[colored_box color=”grey”]Rating: 8
Label: Century Media Records
Website: Link
Author: Aggelos “Redneck” Katsouras [/colored_box]

After the release of Geoff Tate‘s version of Queensrӱche (with a very disappointing result), we have the effort of the rest of the members who simply gave the band’s name as the title of their new twelvth album. Until the issue is solved in court, we must see if the rest of the ‘Ryches did something better than Geoff. First things first: This album reminds of music and is generally an album rather enjoyable to listen, with fresh sound and compositions. Todd La Torre may sound a lot like a younger edition of Geoff Tate but manages to give a very good performance in his first album with the rest of the team and he proves to be a wise move for the rest to have in the band.

Parker Lundgren serves as a second guitarist and though he may not have helped so much in the compositions, he helps Michael Wilton create a heavier sound, the heaviest the band has had the last twenty years (no kidding). The rhythm section of bassist Eddie Jackson and Scott Rockenfield was always the shining point of the band, even in the medicre albums after the mid ’90s until the previous one ”Dedicated To Chaos”. When ”Where Dreams Go To Die” enters, you soon realise that this time you will listen something that you should have listened somewhere in 1996. It is a good question why they play this music now and not much more years before, was Tate taking over the decisions so much in the end?

Spore” and the duo of ”Redemption” alongside ”Vindication” will make you wonder why the ‘Ryches didn’t make such an honest effort in the past. Maybe it was the motive to show Geoff Tate that they are the real Queensrӱche, but they still should have been more daring in the past. On the other hand, it sounds as a safe move to play a post-”Empire” style that could fit with the sound and the approach of their first self-titled EP and ”The Warning” album. Queensrӱche was always a band that was experimenting despite the fans’ opinion and though I like the album, I can’t help but stating that they went the easy way (I still prefer it from creating something ‘different’ with a drama of an outcome).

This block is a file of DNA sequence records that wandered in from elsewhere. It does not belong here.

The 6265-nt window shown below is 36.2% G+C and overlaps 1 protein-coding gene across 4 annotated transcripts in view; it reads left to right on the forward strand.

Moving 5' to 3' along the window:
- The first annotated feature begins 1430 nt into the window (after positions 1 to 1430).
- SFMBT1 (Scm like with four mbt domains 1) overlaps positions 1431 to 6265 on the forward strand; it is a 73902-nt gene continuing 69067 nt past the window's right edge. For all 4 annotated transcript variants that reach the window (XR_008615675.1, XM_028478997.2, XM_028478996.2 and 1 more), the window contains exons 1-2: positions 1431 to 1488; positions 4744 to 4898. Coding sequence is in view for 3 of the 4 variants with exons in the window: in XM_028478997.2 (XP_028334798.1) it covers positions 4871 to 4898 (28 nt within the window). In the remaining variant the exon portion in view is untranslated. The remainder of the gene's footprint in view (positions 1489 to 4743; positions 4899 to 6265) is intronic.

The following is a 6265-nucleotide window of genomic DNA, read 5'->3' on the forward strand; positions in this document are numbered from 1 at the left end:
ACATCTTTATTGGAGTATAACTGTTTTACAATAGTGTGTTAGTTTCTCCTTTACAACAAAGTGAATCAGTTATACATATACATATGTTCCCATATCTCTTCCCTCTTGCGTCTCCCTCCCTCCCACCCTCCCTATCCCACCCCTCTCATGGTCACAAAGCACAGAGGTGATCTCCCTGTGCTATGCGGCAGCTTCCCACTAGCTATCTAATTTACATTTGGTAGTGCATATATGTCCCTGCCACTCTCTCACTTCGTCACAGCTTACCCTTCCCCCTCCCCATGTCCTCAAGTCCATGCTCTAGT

The album closes great with the trio of the up tempo ”Don’t Look Back”, the Conception-like ”Fallout” (which is also the first video the band did for the album) and the closing ”Open Road” which keeps the tradition of the last song in a ‘Ryche album being really unique and emotional. It’s nice to see they still have something to give and it seems like La Torre gave them a great kick in the ass and the essential push to remember their former selves and write material that may not be a masterpiece but is on the good road for the continuation.

This is a much more convincing version of Queensrӱche and they should go on this way (a little renewal on the sound wouldn’t mind me that much though). I must say that I prefer these guys to take over the rights of the name in the court, but it doesn’t matter what I think but what you’ll believe for the album. I think it is what I’ve been expecting to listen for years, on the other hand it’s been so many years since the last time I’ve heard something good from them, that I’d like something more. The small duration of the album will help you listen to it carefully, the rest is yours to find. With a smile on my face, I welcome back the ‘Ryche I once knew and I cross my fingers for much better to come.

Track List Line Up
01. X2
02. Where Dreams Go To Die
03. Spore
04. In This Light
05. Redemption
06. Vindication
07. Midnight Lullaby
08. A World Without
09. Don’t Look Back
10. Fallout
11. Open Road
Eddie Jackson – Bass, Vocals (Backing)
Todd La Torre – Vocals
Parker Lundgren – Guitars, Vocals (Backing)
Michael Wilton – Guitars
Scott Rockenfield – Drums, Percussion, Keyboards